Some of the nation’s top English teachers say the Bible should be part of any high school class covering the finest works of Western literature, according to a new report issued by the Bible Literacy Project.
The Bible is “one of the basic pieces of literature that in Western civilization has influenced laws, morals, politics and other literature,” says Laurance Levy, a teacher at McDonogh School in Owings Mills, Md., who participated in the national survey.
Researchers spoke with 41 teachers in 10 states, from both religious and nonreligious backgrounds, who are regarded as outstanding by colleagues. Teachers at four private schools and 30 public schools were part of the study.
Nine out of 10 teachers who participated argued that knowledge of the Bible is crucial for a good education; 40 of the 41 teachers said Bible literacy is an educational advantage.
The study by the Bible Literacy Project, backed by Wall Street financier John Templeton, was conducted in tandem with a poll by the Gallup Organization that quizzed 1,002 teenagers on their knowledge of the Bible.
The Gallup poll found that fewer than half of the teens surveyed knew that the Bible says Jesus turned water into wine at a wedding. Nearly two-thirds couldn’t identify a quote from Jesus’ Sermon on the Mount, or the relation of the road to Damascus to the Apostle Paul’s conversion.
The Gallup survey, with a margin of error of 3 percentage points, also found that 63 percent of private schools in the United States offer classes on the Bible as literature, but only 26 percent of public schools do.
McDonogh, a private school, does not have a unit on the Bible as literature, Mr. Levy says. Scripture, he says, does “not at all top our list of critical topics to teach.”
The Bible Literacy Project, a nonpartisan organization in Fairfax that promotes academic study of the Bible, plans to release a textbook in September designed for use in public schools.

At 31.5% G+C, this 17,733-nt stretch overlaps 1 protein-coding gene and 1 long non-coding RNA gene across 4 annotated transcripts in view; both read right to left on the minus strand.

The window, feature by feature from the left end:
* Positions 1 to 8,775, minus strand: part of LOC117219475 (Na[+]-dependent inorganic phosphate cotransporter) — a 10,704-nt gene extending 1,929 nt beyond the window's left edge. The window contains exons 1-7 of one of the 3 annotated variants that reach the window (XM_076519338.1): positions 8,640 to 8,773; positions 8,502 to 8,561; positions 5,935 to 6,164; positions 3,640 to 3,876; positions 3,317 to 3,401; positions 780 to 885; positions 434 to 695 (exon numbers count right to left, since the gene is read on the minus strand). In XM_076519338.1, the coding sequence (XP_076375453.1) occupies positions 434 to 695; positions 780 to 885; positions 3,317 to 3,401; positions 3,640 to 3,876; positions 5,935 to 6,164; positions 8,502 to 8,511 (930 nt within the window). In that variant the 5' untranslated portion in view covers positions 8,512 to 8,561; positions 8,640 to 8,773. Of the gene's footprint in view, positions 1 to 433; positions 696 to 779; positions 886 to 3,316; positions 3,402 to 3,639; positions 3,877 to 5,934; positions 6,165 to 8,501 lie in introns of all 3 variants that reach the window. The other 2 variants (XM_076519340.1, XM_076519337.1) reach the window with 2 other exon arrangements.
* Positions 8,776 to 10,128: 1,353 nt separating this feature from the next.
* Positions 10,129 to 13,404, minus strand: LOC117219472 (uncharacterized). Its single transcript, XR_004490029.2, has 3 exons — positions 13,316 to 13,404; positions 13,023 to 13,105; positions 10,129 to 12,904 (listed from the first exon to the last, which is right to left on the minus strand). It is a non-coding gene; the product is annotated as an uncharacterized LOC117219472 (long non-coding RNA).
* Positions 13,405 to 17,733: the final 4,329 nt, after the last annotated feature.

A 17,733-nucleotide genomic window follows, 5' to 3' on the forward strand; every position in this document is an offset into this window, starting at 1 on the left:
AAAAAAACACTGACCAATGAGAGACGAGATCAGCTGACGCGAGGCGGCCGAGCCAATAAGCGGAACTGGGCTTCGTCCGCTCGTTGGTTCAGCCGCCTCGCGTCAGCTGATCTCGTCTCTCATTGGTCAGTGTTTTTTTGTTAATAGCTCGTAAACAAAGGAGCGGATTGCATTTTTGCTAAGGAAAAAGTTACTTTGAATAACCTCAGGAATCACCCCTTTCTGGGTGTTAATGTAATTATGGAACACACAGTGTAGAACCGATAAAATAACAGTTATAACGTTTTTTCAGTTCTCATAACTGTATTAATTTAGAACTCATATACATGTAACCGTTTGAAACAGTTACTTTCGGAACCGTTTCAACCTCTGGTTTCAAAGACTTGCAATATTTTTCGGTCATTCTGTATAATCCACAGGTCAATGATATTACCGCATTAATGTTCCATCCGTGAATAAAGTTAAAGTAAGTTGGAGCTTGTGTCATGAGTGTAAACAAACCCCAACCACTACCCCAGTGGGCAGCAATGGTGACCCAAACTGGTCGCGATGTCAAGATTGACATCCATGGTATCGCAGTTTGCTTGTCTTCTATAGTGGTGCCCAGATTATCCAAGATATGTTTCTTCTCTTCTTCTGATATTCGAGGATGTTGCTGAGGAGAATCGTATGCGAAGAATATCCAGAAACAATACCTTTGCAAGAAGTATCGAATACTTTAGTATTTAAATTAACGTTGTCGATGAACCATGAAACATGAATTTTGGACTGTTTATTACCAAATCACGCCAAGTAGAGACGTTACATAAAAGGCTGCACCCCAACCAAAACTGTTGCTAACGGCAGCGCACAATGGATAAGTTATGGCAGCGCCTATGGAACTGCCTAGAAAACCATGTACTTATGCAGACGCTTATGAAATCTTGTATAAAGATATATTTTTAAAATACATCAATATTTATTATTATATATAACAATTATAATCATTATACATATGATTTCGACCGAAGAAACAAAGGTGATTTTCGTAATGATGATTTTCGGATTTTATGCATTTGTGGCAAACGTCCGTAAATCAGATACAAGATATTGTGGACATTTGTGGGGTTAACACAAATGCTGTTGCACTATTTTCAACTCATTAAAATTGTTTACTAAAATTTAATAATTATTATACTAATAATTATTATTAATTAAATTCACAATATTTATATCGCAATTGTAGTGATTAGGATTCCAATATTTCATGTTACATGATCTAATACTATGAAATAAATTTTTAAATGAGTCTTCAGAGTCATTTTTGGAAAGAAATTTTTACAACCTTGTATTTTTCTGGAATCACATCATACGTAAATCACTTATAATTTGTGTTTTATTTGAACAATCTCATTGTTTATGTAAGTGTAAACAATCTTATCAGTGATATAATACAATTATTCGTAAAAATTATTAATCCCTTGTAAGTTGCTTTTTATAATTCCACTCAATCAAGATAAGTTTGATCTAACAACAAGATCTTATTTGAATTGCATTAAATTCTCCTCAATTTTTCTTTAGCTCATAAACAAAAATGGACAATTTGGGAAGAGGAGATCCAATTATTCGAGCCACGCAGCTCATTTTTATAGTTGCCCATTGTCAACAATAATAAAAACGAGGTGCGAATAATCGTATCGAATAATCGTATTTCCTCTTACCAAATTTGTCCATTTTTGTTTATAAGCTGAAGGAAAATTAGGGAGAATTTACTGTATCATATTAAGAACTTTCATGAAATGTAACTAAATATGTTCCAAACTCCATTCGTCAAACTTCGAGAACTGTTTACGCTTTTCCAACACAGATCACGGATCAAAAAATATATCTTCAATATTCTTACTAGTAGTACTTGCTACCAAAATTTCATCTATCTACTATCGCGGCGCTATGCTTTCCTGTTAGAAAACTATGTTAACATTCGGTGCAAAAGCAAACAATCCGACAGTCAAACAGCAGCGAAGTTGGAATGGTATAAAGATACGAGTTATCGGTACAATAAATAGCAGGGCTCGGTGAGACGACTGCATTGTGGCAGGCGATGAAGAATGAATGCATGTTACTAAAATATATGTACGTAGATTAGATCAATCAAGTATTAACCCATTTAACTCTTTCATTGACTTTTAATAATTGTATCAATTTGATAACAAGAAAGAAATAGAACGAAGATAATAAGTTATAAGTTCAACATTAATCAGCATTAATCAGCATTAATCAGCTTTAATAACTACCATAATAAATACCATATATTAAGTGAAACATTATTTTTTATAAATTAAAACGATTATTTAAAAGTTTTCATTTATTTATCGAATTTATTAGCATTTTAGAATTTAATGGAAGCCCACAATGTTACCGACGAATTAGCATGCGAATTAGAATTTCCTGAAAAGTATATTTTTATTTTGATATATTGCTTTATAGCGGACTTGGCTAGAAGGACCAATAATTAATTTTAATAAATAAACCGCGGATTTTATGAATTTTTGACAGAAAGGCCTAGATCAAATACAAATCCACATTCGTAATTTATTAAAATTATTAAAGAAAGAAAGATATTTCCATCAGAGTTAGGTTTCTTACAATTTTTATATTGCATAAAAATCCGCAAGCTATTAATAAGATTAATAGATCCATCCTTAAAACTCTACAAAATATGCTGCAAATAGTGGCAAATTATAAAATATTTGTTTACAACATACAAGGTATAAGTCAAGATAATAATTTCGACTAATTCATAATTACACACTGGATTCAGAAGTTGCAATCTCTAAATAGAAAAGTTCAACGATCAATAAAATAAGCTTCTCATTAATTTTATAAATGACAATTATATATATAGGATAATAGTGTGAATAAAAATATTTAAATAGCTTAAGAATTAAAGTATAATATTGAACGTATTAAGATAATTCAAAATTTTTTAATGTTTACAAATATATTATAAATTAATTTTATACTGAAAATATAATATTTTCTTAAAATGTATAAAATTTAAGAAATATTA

Bryan Borah, chairman of the English department at Centreville High School, says the Bible is important, but adding the book to an already crowded curriculum would be tough.
“I understand philosophically the importance of biblical works and that it does affect mind-sets and attitudes,” he says. “But logistically, can I squeeze it in? I can barely get in a creative-writing class.”
Other school officials are making a place for the Bible.
In West Texas, the Ector County school board voted Tuesday to add an elective Bible class in two high schools in fall 2006. The class would be taught as a history or literature course.
“The research I’ve done is that you can’t hardly go back and look at history without the history of the Bible or the literature in the Bible. It’s an integral part of American heritage, and we need it to be a more integral part of American society today,” Ector school board member L. V. “Butch” Foreman III says. “I see [the Bible] as no different than any another book that will be used to educate children.”
A group of parents asked the school board in March to approve the class.
The Massachusetts State Department of Education requires selections from the Bible to be taught as part of high school English classes, spokeswoman Heidi Perlman says.
“The Bible is in our English language-arts framework to be used as another type of literature, but by no means do we condone the teaching of religion in our classrooms,” Ms. Perlman says.
Marie Wachlin, author of the Bible Literacy Project report, says that when it comes to teaching the Bible, teachers are affected by “political correctness issues.”
“Teachers implied they were very cautious, even fearful about teaching the Bible in class,” she says, often out of a misinterpretation of the First Amendment’s ban on government establishment of religion.
That fear is ungrounded, says Charles Haynes, a senior scholar at the First Amendment Center.
“Contrary to popular belief, the Supreme Court did not ban the Bible from public schools,” Mr. Haynes says. Rather, he says, the high court barred public schools from supporting religion.
Incorporating the Bible in a public school curriculum is not unconstitutional, writes Chuck Stetson, founder of the Bible Literacy Project and former vice president of the National Bible Association.
“The great authors of literature made an assumption that the general population understood the basic themes of the Bible,” he writes. “Yet, our study reveals that we are losing this knowledge and raising a generation that teachers say is ‘clueless’ about the context for some of the most basic phrases in our common language.”
Christians who regard the Bible as the inspired word of God also generally are supportive of its being studied as literature, says the Rev. Joseph Jenson, executive secretary of the Catholic Biblical Association.
“The Bible is fundamentally a foundation in many ways [throughout] our culture and the Western world,” Father Jenson says. “A lot of the narratives in the Bible are very fine examples of good literature and the study of them can only be a help to people.”
Teaching the Bible as literature doesn’t “take anything away from it, because they’re not discussing it in a spiritual realm,” says Kiera McCaffrey, a spokeswoman for the Catholic League, which promotes religious and civil liberties. “Anything teachers can do to impart knowledge of the Bible to their students, we’re behind it.”